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  1. #226
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    Quote Originally Posted by XavierD View Post
    the problem with living close to work is when it requires you to give up things you like living with, like space, a yard, parks to go play at, and not getting shot or robbed.
    Don't forget affordable housing...
    "We don't beat the reaper by living longer, we beat the reaper by living well and living fully." - Randy Pausch

  2. #227
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    Quote Originally Posted by Toadman View Post
    Don't forget affordable housing...
    The housing near where I currently work is a little too affordable.

  3. #228
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    Aug 2005
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    Quote Originally Posted by Dantheman View Post
    It'll pretty much work everything from the neck down. Start by just trying to hold onto it zercher-style (https://www.t-nation.com/system/publ...?ts=1511397173). You'll be lucky to make it 30 seconds at first. Hell, at first just getting it off the floor is a task. Wide feet help. The longest I've ever held it was a little over 3 minutes, and I was grunting, huffing and puffing like a madman the final minute. When you can hold it for over a minute without too much trouble start trying to walk with it, squat it, or do lateral lunges. I tried to do regular lunges once and failed miserably, just too hard to stabilize laterally. Overhead stuff (overhead hold, overhead press, overhead squat) is great, too.



    Buy a 10 ft piece of 4-inch ABS pipe (ABS is preferable to PVC since it's stronger and UV resistant), two 4-inch end caps and ABS cement if don't already have some. Mark the middle with a strip of tape or whatever, glue on one of the caps and let it cure for a few hours. For a 40-lb pipe add 3.5 gallons of water. Glue on the other end, wait a few more hours and you're set for some ass-kicking.

    40 lbs is plenty for mortals, but if you want to go heavier each additional gallon of water is 8.3 lbs. Realistically the heaviest you can go with a 4" pipe is about 50 lbs. Beyond that the pipe is too full to get the proper slosh effect.
    just happened to be in the Depot yesterday and bought the few items needed for this.
    Holeee Fvck! So how long until i'm able to lift it off the floor without putting a hole in my ceiling? (yea I tried it indoors) got a good 3 minute hiit workout if nothing else.

  4. #229
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    Dec 2006
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    I feel like I've found my people. I'm not normally in tech talk lately, but definitely glad I found this thread. Good insights!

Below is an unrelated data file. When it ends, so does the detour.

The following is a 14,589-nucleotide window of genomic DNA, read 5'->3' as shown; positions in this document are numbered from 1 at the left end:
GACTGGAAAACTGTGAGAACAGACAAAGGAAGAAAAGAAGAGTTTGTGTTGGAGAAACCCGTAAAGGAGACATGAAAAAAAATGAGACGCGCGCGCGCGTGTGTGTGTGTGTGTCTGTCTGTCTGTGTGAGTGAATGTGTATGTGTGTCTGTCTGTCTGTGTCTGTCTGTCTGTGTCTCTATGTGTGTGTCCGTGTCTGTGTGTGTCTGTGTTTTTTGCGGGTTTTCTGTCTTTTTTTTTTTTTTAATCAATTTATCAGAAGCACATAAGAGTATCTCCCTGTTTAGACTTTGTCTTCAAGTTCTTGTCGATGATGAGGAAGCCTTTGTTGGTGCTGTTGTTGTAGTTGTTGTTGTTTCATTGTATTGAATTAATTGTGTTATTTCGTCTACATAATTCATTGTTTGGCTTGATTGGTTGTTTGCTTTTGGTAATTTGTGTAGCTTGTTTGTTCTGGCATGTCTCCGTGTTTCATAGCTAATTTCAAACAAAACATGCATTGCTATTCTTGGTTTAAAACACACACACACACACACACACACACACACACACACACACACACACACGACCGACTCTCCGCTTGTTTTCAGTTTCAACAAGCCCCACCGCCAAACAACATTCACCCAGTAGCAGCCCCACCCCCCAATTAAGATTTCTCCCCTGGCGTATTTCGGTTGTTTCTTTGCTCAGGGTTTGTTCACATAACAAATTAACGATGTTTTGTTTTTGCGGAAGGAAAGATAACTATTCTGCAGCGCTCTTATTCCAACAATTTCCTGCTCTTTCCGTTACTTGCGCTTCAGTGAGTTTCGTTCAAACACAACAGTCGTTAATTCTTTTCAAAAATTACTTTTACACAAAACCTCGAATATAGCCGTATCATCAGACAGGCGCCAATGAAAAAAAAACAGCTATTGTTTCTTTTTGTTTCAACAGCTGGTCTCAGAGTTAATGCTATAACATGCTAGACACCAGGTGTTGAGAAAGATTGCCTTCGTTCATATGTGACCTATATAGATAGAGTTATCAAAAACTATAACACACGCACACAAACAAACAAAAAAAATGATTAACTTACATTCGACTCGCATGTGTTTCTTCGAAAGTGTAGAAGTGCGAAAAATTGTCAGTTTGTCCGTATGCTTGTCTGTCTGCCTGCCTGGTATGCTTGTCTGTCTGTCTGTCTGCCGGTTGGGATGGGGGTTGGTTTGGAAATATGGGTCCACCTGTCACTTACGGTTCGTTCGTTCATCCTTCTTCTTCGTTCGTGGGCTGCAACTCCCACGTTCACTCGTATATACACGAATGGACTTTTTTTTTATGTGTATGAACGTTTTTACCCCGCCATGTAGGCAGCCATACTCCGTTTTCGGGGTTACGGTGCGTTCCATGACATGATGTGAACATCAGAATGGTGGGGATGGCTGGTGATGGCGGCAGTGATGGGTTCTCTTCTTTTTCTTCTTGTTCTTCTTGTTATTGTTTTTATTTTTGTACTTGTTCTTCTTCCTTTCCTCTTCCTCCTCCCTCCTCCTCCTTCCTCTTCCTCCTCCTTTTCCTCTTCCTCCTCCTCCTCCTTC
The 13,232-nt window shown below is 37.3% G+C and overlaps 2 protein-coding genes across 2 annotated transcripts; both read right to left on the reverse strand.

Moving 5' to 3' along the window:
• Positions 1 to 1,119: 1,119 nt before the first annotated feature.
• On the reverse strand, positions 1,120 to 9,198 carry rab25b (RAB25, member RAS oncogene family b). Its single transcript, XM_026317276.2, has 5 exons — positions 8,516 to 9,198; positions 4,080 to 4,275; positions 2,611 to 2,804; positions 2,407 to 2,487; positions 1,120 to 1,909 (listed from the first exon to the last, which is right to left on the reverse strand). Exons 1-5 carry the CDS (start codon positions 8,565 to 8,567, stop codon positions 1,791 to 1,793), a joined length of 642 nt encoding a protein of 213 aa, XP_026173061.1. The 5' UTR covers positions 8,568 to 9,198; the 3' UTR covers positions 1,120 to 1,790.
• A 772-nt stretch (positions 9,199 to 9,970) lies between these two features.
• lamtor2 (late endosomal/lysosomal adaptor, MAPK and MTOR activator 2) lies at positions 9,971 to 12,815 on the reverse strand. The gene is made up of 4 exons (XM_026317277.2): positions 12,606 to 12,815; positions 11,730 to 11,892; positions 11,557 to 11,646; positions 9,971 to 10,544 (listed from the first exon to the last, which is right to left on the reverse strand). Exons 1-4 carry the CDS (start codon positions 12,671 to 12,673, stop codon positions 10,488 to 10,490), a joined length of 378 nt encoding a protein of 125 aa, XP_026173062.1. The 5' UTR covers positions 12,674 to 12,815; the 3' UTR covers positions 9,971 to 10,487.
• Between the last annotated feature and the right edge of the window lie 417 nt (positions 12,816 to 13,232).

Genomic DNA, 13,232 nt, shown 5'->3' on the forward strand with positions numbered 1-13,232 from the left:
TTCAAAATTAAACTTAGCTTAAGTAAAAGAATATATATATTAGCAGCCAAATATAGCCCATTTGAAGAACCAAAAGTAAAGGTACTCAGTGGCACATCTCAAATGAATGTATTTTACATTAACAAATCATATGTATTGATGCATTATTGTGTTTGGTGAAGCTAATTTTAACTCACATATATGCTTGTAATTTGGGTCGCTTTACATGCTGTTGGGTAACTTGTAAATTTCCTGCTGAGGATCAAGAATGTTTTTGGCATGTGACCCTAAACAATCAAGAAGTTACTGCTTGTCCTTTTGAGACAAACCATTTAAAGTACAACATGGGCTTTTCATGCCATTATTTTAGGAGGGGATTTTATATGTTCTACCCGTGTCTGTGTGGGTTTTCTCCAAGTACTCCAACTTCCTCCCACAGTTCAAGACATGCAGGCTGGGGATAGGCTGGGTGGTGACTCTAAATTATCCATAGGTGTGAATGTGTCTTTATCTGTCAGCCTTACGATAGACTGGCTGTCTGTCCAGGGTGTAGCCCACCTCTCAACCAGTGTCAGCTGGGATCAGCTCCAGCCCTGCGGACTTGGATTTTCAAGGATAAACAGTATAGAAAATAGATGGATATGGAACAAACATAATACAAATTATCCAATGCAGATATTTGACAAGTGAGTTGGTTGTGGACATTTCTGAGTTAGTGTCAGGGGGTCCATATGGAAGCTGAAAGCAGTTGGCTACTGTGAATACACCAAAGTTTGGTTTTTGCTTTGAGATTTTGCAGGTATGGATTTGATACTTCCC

Getting over a running injury and currently working on cardio via biking and eliptical + core strength. Have previously done leg blasters, but excited to add them back into my workouts after being reminded/excited by them in this thread.

    Also, Training for the Uphill Athlete (https://read.amazon.com/kp/embed?asi..._JosTDb7VAT3T2) will likely interest many of you. It's a follow up to Training for the New Alpinism, but more focusing on skimo, trail running, and backcountry.

  5. #230
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    Training thread bump. I need some cardio equipment input.

    It's time to replace my ancient Lemond Revmaster spin bike. I've narrowed the choices down to either:

    MaxKare Magnetic: https://www.amazon.com/MaxKare-Magne...dp/B07RKFMB59/

    or, this sweet used classic Airdyne: https://classifieds.ksl.com/listing/58733752

    In terms of raw ass-kicking potential I think the Airdyne wins hands-down, and saves me a decent amount of money. The self-fanning aspect is also nice. On the other hand, workouts on the MaxKare will probably have better direct transfer to mountain biking. Also, a spin bike would probably work better for really low-intensity work (think HRs <120 bpm) which I'm doing a lot of right now for my TBI rehab and would probably be better for AC's upcoming knee replacement rehab. I've never used an Airdyne at anything less than "I hope I don't puke" intensities; is it even possible to keep the RPMs low enough to maintain a sub-120 HR?

    Cheap spin bikes, especially magnetic ones, seem like one of those things you could end up regretting. But, the MaxKare seems to be universally well-reviewed and holds its own with bikes that cost twice as much. The main complaint seems to be the computer, which I don't care about anyway. Otherwise, it's a belt-driven 45-lb flywheel, five big magnets, and has 4-way adjustable saddle and bars. One reviewer on Amazon claims to squat 300 and said the magnets were strong enough for hard out-of-the-saddle mashing.